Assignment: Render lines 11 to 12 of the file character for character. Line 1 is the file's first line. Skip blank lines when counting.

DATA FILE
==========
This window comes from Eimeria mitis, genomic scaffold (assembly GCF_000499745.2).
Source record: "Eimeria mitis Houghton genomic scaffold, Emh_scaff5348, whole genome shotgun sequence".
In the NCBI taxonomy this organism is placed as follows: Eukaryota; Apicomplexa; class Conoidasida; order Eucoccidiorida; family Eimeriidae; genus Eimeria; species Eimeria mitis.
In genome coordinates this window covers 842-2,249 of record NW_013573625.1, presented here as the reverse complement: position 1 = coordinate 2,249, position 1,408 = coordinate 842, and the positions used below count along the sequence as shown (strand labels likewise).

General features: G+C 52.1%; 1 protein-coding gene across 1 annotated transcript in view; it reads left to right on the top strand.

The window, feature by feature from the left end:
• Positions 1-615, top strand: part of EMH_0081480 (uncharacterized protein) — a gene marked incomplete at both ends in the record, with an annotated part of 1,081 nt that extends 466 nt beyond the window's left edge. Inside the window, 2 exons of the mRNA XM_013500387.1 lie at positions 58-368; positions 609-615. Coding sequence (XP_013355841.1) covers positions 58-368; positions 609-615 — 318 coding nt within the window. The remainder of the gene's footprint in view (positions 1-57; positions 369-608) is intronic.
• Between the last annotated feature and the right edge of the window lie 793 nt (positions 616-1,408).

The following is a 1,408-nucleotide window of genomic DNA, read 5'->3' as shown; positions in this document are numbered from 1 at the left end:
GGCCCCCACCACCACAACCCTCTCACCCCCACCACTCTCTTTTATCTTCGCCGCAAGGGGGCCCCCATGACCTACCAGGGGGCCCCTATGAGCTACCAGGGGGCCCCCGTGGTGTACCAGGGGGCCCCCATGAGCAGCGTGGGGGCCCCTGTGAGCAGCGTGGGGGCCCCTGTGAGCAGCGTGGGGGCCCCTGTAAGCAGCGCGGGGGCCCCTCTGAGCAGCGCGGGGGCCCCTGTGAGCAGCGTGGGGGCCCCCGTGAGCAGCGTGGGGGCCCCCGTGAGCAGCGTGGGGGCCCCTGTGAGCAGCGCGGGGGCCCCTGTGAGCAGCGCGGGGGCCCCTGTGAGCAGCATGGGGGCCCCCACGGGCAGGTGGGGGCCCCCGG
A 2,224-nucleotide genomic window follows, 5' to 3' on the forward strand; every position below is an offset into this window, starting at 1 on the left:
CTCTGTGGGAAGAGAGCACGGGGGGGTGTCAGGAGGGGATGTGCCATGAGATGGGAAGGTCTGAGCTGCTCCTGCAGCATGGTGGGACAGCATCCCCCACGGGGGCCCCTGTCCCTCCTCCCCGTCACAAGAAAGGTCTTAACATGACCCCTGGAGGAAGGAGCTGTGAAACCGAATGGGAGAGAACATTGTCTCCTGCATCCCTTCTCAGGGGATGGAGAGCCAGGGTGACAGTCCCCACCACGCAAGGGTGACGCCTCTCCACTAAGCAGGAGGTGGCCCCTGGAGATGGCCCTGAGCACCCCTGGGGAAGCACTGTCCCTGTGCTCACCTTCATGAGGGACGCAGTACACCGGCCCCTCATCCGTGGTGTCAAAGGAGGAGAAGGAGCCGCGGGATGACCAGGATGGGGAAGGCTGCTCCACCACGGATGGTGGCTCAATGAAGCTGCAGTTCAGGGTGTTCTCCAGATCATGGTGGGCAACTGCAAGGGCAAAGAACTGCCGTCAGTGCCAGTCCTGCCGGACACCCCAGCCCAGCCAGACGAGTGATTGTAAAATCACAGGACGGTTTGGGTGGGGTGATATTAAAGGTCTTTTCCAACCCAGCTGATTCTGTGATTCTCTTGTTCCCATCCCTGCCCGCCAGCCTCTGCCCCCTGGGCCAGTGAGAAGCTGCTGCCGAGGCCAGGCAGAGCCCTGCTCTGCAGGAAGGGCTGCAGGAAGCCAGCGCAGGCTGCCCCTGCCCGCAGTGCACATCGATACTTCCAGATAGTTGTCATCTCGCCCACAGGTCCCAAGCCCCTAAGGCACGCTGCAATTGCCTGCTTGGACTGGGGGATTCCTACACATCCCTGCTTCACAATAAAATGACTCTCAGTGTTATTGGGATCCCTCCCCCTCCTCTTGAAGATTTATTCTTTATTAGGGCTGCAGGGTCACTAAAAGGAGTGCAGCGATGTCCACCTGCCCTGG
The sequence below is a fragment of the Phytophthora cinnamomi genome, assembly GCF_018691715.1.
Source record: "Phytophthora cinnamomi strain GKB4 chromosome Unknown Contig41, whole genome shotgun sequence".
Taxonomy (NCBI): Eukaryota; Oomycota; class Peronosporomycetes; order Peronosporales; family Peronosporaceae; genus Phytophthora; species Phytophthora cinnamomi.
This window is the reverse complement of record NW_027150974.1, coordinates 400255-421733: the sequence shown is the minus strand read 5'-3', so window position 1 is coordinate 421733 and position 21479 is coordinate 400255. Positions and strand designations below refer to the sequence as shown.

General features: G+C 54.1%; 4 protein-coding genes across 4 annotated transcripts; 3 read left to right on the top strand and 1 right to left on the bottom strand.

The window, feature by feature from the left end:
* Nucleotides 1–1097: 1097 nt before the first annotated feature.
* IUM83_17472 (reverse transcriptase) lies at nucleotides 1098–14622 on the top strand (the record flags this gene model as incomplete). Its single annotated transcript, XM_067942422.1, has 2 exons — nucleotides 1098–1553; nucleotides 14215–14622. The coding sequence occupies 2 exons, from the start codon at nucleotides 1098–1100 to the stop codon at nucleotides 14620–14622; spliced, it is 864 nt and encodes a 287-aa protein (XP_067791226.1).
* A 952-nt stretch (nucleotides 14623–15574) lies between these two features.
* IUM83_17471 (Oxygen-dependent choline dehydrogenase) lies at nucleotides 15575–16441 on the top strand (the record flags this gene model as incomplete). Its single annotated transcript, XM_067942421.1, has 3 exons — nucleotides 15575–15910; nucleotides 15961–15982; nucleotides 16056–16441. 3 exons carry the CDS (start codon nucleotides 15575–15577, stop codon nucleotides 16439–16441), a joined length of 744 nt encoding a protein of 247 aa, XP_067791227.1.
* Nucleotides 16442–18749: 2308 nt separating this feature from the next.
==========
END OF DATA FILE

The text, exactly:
A 2,224-nucleotide genomic window follows, 5' to 3' on the forward strand; every position below is an offset into this window, starting at 1 on the left:
CTCTGTGGGAAGAGAGCACGGGGGGGTGTCAGGAGGGGATGTGCCATGAGATGGGAAGGTCTGAGCTGCTCCTGCAGCATGGTGGGACAGCATCCCCCACGGGGGCCCCTGTCCCTCCTCCCCGTCACAAGAAAGGTCTTAACATGACCCCTGGAGGAAGGAGCTGTGAAACCGAATGGGAGAGAACATTGTCTCCTGCATCCCTTCTCAGGGGATGGAGAGCCAGGGTGACAGTCCCCACCACGCAAGGGTGACGCCTCTCCACTAAGCAGGAGGTGGCCCCTGGAGATGGCCCTGAGCACCCCTGGGGAAGCACTGTCCCTGTGCTCACCTTCATGAGGGACGCAGTACACCGGCCCCTCATCCGTGGTGTCAAAGGAGGAGAAGGAGCCGCGGGATGACCAGGATGGGGAAGGCTGCTCCACCACGGATGGTGGCTCAATGAAGCTGCAGTTCAGGGTGTTCTCCAGATCATGGTGGGCAACTGCAAGGGCAAAGAACTGCCGTCAGTGCCAGTCCTGCCGGACACCCCAGCCCAGCCAGACGAGTGATTGTAAAATCACAGGACGGTTTGGGTGGGGTGATATTAAAGGTCTTTTCCAACCCAGCTGATTCTGTGATTCTCTTGTTCCCATCCCTGCCCGCCAGCCTCTGCCCCCTGGGCCAGTGAGAAGCTGCTGCCGAGGCCAGGCAGAGCCCTGCTCTGCAGGAAGGGCTGCAGGAAGCCAGCGCAGGCTGCCCCTGCCCGCAGTGCACATCGATACTTCCAGATAGTTGTCATCTCGCCCACAGGTCCCAAGCCCCTAAGGCACGCTGCAATTGCCTGCTTGGACTGGGGGATTCCTACACATCCCTGCTTCACAATAAAATGACTCTCAGTGTTATTGGGATCCCTCCCCCTCCTCTTGAAGATTTATTCTTTATTAGGGCTGCAGGGTCACTAAAAGGAGTGCAGCGATGTCCACCTGCCCTGG